Enter Education, Leave the Old Classroom Behind

Guiding infrastructure is necessary to bridge the gap between an intellectual meritocracy with unchanged power dynamics and an intellectual meritocracy that minimizes the compounded accrual of advantage. This guiding infrastructure is education. Not the type of content-based education that is freely accessible in the imagined hypothetical, enter the type of education that enables the poor, uninquisitive child in that world to access the resources available to him. The type of education that enables him to learn once he’s left the classroom.

Steps toward this new pedagogical model have already been taken. One of these steps can be described as the backwards (or “flipped”) classroom, where students access content at home and practice working with the content under an instructor’s supervision in school. Another step can be described as the blended classroom, where the school experience is essentially re-characterized around facilitating students’ independent access to content. These classroom models are steps en route to the necessary future of effective education: where students learn content at home and are taught content acquisition techniques, including information literacy, in school (though it’s worth noting that unless or until independently accessible interfaces become useable for all types/ages of learners, some content remediation should also be offered in school).

While the current condition of students’ ability to access information and the cost of improving that condition remain the primary obstacles preventing a transition to this model, it is worth noting that the implementation of this model would also substantially decrease educational administrative costs. Teacher staffing and training becomes cheaper and easier when all teachers essentially teach one skill: how to effectively use resources. But this leads to an important question regarding the future of educational standards: will we continue to measure teachers’ effectiveness by their students’ ability to know that 2+2=4, or will we begin to measure teachers’ effectiveness by their students’ ability to access resources in order to find out how to put two and two together? While discussion of current learning standards usually uses the language of “measuring outcomes,” the nomenclature is partially misleading. The skills currently measured in school do not represent desired final outcomes, but rather, outcomes of basic skill mastery desired for their potential contribution to future outcomes. This analysis suggests that in a world with unlimited resources, an optimistic view of the inevitable technological future, there should be only one learning standard and generally, only one purpose for education: to teach students how to use their resources.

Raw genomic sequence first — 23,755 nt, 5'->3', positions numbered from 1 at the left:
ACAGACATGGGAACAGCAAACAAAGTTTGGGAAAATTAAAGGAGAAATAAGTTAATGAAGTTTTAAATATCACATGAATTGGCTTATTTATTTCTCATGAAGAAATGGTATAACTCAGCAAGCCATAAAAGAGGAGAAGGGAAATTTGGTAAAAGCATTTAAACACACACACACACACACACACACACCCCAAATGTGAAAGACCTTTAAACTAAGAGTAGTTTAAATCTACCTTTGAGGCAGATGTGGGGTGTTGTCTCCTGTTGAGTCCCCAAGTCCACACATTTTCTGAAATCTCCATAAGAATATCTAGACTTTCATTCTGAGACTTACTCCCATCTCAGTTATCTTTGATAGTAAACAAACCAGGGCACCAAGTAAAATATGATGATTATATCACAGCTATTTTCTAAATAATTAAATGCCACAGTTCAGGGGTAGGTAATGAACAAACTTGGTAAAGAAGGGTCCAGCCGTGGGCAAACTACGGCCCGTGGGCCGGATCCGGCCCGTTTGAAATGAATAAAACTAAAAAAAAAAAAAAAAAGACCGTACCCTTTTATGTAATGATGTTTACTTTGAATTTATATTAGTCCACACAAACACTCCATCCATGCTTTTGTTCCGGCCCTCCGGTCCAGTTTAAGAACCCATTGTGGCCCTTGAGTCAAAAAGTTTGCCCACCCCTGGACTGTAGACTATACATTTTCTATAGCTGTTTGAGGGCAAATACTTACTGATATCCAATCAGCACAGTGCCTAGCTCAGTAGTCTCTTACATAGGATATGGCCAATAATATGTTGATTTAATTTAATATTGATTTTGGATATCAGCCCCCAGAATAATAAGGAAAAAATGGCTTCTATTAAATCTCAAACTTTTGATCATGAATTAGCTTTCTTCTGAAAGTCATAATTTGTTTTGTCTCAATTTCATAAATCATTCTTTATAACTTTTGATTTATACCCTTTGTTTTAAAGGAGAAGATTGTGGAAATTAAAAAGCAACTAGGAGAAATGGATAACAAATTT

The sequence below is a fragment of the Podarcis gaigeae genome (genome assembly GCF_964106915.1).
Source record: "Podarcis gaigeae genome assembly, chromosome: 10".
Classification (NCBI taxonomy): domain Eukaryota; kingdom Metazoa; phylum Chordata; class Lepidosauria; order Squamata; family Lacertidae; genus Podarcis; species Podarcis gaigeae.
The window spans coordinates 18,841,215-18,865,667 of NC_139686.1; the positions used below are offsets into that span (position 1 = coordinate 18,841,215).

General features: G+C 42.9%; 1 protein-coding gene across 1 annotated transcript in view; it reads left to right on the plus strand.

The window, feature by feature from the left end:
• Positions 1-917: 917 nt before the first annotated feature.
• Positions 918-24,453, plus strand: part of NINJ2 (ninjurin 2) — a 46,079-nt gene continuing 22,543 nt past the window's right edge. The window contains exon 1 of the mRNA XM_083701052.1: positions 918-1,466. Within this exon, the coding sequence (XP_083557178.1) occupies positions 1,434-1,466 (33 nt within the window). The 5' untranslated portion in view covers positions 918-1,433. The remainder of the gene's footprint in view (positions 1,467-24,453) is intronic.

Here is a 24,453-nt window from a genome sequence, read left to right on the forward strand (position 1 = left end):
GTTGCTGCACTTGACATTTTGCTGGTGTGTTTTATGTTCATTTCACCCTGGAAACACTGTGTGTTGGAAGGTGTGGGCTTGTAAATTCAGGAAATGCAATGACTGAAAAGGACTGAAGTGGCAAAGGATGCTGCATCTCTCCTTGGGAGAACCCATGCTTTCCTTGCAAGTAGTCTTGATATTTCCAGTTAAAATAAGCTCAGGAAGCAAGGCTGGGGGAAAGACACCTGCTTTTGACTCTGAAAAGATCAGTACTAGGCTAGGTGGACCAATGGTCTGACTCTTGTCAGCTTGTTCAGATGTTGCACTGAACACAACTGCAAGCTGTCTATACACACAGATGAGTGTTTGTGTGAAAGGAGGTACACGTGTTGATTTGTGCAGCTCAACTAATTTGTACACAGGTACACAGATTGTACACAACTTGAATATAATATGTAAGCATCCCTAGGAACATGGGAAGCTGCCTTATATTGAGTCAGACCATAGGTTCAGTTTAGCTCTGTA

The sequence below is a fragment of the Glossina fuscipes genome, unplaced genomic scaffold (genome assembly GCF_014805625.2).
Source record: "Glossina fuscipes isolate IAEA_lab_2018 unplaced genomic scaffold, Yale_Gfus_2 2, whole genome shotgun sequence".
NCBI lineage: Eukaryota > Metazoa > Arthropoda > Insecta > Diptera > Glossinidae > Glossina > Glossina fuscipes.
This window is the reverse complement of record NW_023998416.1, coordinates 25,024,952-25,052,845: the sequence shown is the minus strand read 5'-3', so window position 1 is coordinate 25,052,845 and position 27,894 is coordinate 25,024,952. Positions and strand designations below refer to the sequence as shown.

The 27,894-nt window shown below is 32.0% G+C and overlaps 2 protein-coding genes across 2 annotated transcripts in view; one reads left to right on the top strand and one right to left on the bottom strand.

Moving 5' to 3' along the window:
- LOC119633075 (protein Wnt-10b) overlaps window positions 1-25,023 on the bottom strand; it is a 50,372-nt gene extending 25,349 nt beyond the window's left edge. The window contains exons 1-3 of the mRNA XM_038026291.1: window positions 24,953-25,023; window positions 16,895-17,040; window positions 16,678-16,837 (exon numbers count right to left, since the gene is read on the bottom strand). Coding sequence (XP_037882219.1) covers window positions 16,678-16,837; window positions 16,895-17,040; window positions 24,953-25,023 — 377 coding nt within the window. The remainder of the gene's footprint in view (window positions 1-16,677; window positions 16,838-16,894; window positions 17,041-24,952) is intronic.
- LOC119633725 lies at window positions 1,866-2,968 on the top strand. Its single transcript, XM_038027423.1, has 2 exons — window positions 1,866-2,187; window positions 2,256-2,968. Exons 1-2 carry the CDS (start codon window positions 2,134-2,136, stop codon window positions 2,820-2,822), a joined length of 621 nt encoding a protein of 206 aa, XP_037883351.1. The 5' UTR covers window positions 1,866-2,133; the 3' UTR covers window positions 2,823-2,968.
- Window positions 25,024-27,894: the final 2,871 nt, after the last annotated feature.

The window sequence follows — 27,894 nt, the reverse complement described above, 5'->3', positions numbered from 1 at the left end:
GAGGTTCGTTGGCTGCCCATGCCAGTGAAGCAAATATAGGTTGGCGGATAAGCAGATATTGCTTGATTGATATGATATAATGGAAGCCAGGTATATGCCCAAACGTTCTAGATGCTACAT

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r3 - 05 Oct 2014 - 23:44:16 - NigelMustapha